The 1992 Cuban Democracy Act and Mack Amendment
The US pushed its aggressive foreign policy towards Havana via the 1992 Cuban Democracy Act, which sought "a peaceful transition to democracy and a resumption of economic growth in Cuba" by mounting pressure on the Castro government via harsh sanctions and supporting his opponents.
As Cuba entered into its Special Period of economic depression following the USSR's collapse, the US pushed neoliberal regime change through lawfare and ending any "remaining military or technical assistance, subsidies, or other forms of assistance" to Cuba from former Soviet allies.
Robert Torricelli [D-NJ] tacked the bill to the 1993 National Defence Authorisation Act, which was given bicameral support and signed into law by former US president George HW Bush.
The legislation also contained the Mack Amendment, written by US Sen. Connie Mack III [R-FL], a staunch opponent of the Castros. Further legislative actions against Cuba morphed into the 1996 Cuban Liberty and Democracy Solidarity Act (LIBERTAD).
The bill, however, contained provisions permitting "donations of food to nongovernmental organizations or individuals in Cuba" or "exports of medicines and medical supplies".
The US administration vowed to "maintain sanctions on the Castro regime" if it refused to "move toward democratization and greater respect for human rights", according to the Mack Amendment.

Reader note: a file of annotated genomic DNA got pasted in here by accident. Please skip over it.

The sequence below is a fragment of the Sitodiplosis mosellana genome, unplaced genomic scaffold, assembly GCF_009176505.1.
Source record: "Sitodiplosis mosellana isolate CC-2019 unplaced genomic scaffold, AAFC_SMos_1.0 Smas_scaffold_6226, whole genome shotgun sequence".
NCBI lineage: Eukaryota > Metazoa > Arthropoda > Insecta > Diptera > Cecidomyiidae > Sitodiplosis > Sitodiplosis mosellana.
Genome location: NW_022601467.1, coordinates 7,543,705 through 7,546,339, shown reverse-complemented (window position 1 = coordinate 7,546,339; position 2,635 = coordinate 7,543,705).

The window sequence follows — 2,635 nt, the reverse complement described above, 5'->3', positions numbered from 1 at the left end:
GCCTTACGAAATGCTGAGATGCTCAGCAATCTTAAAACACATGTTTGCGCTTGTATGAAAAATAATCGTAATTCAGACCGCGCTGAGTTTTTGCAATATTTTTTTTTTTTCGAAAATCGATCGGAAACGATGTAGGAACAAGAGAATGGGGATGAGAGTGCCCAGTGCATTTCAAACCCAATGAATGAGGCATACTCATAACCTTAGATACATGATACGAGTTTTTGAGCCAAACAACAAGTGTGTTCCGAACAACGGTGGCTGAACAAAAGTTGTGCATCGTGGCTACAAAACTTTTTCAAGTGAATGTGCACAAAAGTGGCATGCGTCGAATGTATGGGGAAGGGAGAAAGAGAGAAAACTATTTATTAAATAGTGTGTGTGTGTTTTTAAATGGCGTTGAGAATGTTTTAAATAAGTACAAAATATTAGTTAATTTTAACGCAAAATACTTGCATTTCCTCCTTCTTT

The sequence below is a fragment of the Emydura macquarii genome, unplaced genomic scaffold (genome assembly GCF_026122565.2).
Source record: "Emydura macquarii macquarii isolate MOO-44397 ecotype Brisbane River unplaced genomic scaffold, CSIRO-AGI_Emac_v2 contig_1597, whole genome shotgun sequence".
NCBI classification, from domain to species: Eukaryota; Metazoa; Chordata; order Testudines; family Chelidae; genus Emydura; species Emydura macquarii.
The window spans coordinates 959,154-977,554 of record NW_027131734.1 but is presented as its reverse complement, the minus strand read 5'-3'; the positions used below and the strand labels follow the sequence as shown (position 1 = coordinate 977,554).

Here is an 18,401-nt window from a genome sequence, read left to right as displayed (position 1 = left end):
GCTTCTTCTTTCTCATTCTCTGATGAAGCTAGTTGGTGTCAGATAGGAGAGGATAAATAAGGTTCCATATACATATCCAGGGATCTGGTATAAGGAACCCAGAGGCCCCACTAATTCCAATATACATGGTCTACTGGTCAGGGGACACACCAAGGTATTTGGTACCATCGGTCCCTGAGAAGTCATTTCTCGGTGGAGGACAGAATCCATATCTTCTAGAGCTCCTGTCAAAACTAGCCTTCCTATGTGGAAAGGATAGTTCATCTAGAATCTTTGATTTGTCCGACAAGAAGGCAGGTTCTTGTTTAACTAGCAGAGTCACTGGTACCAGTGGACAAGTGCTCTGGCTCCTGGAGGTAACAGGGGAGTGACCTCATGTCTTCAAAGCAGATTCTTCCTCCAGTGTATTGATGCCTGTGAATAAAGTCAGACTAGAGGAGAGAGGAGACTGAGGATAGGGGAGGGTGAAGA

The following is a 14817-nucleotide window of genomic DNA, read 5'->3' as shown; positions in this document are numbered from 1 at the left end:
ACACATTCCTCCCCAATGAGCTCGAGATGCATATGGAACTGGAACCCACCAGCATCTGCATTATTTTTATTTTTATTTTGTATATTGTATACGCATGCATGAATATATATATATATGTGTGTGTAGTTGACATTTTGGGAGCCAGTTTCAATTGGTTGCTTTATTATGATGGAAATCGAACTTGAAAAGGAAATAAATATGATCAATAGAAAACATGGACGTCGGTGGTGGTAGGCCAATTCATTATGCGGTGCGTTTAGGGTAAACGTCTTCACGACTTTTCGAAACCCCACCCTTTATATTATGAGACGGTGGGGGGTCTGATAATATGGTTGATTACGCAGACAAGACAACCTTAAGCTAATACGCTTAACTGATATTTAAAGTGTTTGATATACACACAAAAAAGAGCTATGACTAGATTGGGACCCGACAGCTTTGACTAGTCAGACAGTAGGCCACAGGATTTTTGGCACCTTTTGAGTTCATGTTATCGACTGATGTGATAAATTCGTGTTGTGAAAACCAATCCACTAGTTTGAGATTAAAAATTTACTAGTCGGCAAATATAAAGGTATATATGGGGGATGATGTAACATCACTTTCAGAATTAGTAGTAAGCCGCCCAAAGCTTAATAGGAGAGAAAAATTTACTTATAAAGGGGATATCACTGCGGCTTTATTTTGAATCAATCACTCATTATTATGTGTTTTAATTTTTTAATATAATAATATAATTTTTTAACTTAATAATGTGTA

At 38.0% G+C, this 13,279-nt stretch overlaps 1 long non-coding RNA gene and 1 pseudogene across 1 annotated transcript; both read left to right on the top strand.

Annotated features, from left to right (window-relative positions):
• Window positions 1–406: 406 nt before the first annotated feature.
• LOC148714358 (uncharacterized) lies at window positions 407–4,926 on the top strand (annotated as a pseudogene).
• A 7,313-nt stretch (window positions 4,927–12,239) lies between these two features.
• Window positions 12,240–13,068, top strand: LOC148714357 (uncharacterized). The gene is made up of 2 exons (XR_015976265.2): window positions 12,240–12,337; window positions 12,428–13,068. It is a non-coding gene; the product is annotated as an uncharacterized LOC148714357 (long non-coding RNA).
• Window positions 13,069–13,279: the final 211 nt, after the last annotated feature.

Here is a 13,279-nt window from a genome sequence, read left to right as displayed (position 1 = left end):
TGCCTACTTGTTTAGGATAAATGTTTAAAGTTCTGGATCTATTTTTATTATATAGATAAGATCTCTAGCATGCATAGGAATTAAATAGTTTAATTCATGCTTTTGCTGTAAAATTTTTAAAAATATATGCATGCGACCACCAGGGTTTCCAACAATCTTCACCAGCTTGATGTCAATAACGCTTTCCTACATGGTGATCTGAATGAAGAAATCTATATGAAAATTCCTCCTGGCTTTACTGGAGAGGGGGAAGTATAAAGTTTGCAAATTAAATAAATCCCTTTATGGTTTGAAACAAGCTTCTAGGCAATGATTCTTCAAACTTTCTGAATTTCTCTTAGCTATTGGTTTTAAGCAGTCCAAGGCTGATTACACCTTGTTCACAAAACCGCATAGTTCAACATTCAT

The Act also planned "a comprehensive United States policy toward Cuba in a post-Castro era", alluding to the overthrow of the Castros and installing a US-compliant government.
Blowback from John Major Administration
The amendment was not well received by the FCO, with the Major Administration issuing the 1992 Protection of Trading Interests Act (PTIA) aimed at counteracting "hostile US extrajudicial territorial claims" opposing the interests of British subsidiaries of US companies operating in the UK.
The PTIA order would force UK subsidiaries of US firms to not comply with US sanctions, with FCO officials calling the US laws "judicial hostage taking".
Prior to enacting PTIA, the FCO asserted that maintaining trade with Cuba was considered "small political beer" compared with confrontations over sanctions against the USSR.
Downing Street concluded in 1991 that any ‘supine' attitude towards interference by the US in legitimate export trade was to be opposed, as over $884mln (£700mn) in bilateral trade between US-owned British subsidiaries had already been affected from 1980 to 1990.
There were also "no current problems, either of substance and timing" in issuing the Act, FCO private secretary Malcolm Butler said in a memo, as he surmised the "US administration is sympathetic to our position and is expecting such a response".
The UK, Canada, and other Commonwealth nations intended to "block the act if it passes", assistant secretary David Melville said, noting that FCO officials predicted stronger "adverse reactions" if the UK abandoned "opposition to the amendment after having lobbied hard against it for years".